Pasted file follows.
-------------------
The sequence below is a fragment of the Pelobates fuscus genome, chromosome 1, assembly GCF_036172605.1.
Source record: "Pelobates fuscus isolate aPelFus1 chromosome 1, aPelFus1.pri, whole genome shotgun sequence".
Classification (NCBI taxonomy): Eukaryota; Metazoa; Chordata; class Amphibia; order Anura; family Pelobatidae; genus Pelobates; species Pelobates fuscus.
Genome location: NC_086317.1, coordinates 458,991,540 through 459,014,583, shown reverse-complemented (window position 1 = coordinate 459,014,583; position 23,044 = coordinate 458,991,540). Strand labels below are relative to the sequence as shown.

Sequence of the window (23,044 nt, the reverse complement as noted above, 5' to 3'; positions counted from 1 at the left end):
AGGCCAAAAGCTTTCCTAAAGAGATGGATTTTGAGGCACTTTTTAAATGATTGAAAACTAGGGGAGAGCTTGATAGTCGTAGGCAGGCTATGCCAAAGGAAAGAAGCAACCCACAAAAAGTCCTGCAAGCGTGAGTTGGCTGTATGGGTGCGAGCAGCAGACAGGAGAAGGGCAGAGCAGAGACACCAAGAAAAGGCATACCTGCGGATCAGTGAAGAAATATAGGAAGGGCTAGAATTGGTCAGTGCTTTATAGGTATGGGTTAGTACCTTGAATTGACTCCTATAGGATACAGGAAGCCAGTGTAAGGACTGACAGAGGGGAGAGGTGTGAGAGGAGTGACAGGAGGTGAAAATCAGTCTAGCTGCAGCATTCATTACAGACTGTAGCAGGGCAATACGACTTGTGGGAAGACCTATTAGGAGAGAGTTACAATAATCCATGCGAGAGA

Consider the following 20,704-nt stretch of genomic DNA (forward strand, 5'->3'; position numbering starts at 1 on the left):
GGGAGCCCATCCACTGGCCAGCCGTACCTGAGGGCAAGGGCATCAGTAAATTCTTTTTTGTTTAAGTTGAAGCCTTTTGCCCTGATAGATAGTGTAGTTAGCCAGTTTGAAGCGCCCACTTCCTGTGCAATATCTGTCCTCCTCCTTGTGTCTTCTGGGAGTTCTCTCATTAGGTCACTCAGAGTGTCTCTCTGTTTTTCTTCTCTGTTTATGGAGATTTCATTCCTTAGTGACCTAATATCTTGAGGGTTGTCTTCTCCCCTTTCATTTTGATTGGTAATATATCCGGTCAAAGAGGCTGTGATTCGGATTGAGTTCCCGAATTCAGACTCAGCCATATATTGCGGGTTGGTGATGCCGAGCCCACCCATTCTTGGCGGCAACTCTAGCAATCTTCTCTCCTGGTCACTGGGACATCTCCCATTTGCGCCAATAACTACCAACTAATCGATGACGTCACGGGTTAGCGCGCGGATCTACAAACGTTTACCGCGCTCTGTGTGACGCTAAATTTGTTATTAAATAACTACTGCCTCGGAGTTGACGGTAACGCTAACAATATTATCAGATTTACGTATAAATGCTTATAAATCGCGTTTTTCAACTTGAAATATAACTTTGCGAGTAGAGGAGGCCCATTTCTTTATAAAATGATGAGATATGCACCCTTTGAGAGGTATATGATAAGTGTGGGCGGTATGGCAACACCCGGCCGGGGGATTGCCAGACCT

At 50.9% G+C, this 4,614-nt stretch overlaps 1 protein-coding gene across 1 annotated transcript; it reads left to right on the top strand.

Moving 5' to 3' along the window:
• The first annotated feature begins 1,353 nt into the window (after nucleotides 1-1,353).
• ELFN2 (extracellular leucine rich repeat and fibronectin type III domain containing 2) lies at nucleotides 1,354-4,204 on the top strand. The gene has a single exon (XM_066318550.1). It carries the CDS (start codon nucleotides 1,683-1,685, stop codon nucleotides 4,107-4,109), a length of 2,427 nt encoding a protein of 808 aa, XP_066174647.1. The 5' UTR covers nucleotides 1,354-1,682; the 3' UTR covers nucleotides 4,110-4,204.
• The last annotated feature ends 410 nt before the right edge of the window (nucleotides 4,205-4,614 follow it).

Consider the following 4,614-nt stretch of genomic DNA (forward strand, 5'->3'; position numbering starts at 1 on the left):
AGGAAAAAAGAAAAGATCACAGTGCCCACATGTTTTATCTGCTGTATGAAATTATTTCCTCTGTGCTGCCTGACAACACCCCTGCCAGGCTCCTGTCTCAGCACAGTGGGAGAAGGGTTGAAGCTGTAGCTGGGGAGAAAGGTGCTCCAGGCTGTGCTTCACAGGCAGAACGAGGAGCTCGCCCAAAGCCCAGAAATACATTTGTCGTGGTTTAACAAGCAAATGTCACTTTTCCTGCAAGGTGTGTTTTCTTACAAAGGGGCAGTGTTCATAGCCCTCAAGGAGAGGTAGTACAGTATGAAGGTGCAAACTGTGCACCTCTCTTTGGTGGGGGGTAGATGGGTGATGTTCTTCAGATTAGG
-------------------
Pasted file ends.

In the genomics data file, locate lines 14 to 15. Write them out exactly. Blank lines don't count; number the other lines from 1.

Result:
Consider the following 4,614-nt stretch of genomic DNA (forward strand, 5'->3'; position numbering starts at 1 on the left):
AGGAAAAAAGAAAAGATCACAGTGCCCACATGTTTTATCTGCTGTATGAAATTATTTCCTCTGTGCTGCCTGACAACACCCCTGCCAGGCTCCTGTCTCAGCACAGTGGGAGAAGGGTTGAAGCTGTAGCTGGGGAGAAAGGTGCTCCAGGCTGTGCTTCACAGGCAGAACGAGGAGCTCGCCCAAAGCCCAGAAATACATTTGTCGTGGTTTAACAAGCAAATGTCACTTTTCCTGCAAGGTGTGTTTTCTTACAAAGGGGCAGTGTTCATAGCCCTCAAGGAGAGGTAGTACAGTATGAAGGTGCAAACTGTGCACCTCTCTTTGGTGGGGGGTAGATGGGTGATGTTCTTCAGATTAGG